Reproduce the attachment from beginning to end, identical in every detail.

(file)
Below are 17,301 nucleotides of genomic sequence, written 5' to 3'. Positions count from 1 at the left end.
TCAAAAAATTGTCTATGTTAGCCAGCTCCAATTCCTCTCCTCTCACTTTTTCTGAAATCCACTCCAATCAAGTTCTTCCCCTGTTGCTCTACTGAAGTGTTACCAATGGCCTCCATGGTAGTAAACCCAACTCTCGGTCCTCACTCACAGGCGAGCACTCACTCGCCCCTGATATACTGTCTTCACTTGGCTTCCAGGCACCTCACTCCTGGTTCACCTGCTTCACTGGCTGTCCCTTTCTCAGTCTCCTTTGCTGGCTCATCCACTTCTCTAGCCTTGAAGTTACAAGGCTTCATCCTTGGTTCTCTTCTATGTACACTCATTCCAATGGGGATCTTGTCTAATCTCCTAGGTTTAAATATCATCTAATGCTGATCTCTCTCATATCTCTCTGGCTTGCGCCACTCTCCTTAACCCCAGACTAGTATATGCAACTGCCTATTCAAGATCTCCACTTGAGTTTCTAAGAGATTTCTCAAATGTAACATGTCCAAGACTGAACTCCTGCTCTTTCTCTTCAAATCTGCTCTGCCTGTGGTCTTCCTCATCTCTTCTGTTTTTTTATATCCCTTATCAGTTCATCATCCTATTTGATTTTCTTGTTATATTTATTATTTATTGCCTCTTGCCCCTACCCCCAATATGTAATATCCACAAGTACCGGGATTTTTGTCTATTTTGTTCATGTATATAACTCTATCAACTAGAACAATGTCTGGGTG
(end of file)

Below are 17,301 nucleotides of genomic sequence, written 5' to 3'. Positions count from 1 at the left end.
TCAAAAAATTGTCTATGTTAGCCAGCTCCAATTCCTCTCCTCTCACTTTTTCTGAAATCCACTCCAATCAAGTTCTTCCCCTGTTGCTCTACTGAAGTGTTACCAATGGCCTCCATGGTAGTAAACCCAACTCTCGGTCCTCACTCACAGGCGAGCACTCACTCGCCCCTGATATACTGTCTTCACTTGGCTTCCAGGCACCTCACTCCTGGTTCACCTGCTTCACTGGCTGTCCCTTTCTCAGTCTCCTTTGCTGGCTCATCCACTTCTCTAGCCTTGAAGTTACAAGGCTTCATCCTTGGTTCTCTTCTATGTACACTCATTCCAATGGGGATCTTGTCTAATCTCCTAGGTTTAAATATCATCTAATGCTGATCTCTCTCATATCTCTCTGGCTTGCGCCACTCTCCTTAACCCCAGACTAGTATATGCAACTGCCTATTCAAGATCTCCACTTGAGTTTCTAAGAGATTTCTCAAATGTAACATGTCCAAGACTGAACTCCTGCTCTTTCTCTTCAAATCTGCTCTGCCTGTGGTCTTCCTCATCTCTTCTGTTTTTTTATATCCCTTATCAGTTCATCATCCTATTTGATTTTCTTGTTATATTTATTATTTATTGCCTCTTGCCCCTACCCCCAATATGTAATATCCACAAGTACCGGGATTTTTGTCTATTTTGTTCATGTATATAACTCTATCAACTAGAACAATGTCTGGGTG